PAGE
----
Comic Review: Once Upon a Time Machine

I love a good anthology but the problem is publishers rarely do them these days.  The idea of bringing together a variety of writers and artists to contribute variations on a central theme guided by the singular vision of a central editor means that there will always be something for everyone and if you don’t like one story don’t worry; another story by a different writer/artist combination will be coming up shortly.  The newest 400+ page anthology by Dark Horse is that rare book where you won’t be skipping over certain stories as each one of the over 25 different tales is a wonderful little reading experience all on its own.  I firmly believe that this collection of stories will help to solidify Dark Horse Comic’s reputation as one of the most important producers of comics literature today.

The original intent of fairy tales was to impart values or lessons upon young children in a way that is entertaining for them by using characters the young listeners can relate to.  Why else are the main characters all so young in the stories?  What is the story of Pinocchio if not a way to remind young boys of the importance of being good wrapped in an entertaining package?  That version might have been fine 200 years ago but what child now has ever seen a wooden toy much less played with one?  What if, instead of a wooden boy, Pinocchio were a computer program learning how to interact with He wants to be a real little boy.humans and what would he need to learn to be a good son to his “father”?  Now THAT is a version of Pinocchio that children today can read and enjoy.  These are the types of questions editor Andrew Carl and producer Chris Stevens have charged this gathering of over 90+ writers and artists to answer.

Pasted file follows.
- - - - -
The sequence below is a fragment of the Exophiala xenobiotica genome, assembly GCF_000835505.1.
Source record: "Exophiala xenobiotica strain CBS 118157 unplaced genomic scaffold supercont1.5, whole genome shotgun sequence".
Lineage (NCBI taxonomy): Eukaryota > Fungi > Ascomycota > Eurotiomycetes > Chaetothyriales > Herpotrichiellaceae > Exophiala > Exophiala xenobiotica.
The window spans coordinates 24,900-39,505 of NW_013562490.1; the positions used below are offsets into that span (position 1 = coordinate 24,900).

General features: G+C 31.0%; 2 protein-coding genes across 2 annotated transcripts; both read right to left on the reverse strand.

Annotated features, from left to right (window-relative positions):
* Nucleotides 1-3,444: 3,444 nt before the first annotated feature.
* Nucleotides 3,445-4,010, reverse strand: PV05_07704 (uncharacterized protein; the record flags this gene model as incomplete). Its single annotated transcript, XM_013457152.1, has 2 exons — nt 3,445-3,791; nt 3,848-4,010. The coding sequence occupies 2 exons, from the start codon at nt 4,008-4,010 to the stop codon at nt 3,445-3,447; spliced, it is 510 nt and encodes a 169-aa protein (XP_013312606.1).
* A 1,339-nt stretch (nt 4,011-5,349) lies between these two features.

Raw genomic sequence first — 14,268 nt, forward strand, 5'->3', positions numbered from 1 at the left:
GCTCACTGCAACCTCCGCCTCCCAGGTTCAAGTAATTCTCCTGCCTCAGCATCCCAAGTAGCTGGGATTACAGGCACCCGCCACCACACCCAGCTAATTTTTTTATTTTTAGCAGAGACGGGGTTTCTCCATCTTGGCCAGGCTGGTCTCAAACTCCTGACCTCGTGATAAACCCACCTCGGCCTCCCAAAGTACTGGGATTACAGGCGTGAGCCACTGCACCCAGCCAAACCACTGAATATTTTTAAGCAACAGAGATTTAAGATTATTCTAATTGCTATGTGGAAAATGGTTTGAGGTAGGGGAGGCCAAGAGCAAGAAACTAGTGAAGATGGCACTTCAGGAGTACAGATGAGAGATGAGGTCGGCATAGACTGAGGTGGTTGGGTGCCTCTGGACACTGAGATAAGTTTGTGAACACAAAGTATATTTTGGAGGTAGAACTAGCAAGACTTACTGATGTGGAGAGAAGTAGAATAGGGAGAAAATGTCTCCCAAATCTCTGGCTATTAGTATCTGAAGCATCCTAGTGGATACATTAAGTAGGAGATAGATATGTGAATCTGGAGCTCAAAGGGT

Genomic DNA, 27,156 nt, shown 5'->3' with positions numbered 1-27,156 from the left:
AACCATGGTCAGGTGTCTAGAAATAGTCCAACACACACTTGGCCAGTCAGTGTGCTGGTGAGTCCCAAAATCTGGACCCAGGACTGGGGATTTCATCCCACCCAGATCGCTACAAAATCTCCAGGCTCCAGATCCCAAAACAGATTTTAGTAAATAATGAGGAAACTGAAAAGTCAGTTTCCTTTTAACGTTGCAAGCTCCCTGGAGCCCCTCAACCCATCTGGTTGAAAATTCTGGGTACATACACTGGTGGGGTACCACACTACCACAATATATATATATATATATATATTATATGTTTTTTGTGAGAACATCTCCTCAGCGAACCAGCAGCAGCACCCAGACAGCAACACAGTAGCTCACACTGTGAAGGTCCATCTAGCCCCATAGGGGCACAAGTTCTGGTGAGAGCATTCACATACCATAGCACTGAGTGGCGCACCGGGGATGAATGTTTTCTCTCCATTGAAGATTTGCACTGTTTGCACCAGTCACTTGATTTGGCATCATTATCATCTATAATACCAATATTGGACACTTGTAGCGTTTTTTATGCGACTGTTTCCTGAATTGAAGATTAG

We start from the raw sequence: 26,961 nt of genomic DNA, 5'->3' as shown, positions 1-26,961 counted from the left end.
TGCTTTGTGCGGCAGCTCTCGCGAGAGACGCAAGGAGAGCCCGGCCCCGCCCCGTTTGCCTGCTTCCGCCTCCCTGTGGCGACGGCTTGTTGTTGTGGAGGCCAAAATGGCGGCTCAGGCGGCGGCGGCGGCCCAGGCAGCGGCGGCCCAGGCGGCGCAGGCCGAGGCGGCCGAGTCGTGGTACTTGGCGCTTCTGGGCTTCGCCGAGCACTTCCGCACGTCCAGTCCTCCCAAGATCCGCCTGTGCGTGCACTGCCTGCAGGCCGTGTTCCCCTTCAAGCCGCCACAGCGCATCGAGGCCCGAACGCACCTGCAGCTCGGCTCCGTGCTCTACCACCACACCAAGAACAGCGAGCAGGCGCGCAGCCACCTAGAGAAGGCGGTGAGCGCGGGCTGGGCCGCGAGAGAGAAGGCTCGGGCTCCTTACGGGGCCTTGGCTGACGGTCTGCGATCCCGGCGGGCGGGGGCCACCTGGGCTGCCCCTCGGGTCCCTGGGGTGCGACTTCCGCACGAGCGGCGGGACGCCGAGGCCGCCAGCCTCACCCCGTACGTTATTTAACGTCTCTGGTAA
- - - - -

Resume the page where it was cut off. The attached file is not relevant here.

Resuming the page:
Some of these stories are just plain silly while others will leave you pondering what it means to be human.  Some will cause you to put down the book and think about how hard it can be to go forward another day for someone else despite your own pain or how your story might not be about you at all.  The majority of the stories are just too short and I wanted more, but that’s a good problem to have.  When you leave the reader wanting more that means you’ve done something right.

Unfortunately I do have two major problems with the book.  First off a lot of the entries are singleCome on, just TELL me you don’t want to know more about this story. page splashes that are incredibly cool but that’s all we get.  How can you tease me with something as awesome as a Humpty Dumpty pin up by Ryan Ottley and leave me hanging?  I can only hope that if there is a volume two these pin ups serve as a spring board for the next round of tales.  

My second problem with this collection is that there is no back story.  And by that I mean:  How were the writers and artists chosen?  How were the assignments handed out?  What was the genesis of the project?  If you do an anthology like this I think the back story, the in between, and the thoughts of the editors is every bit as vital as the stories themselves and without it this volume only feels mostly completed.

Should you buy this then?  Well it is $25.00 but for that price you get over 400 pages of story none of which wear out their welcome and in my opinion comics needs a break from the endless parade of meaningless mega crossovers that happen every other year and need to get back to doing what they can do better than any other medium: give adult and children both a wonderful reading experience.  And if the promotional video found here doesn’t make you want to read it nothing I say can change your mind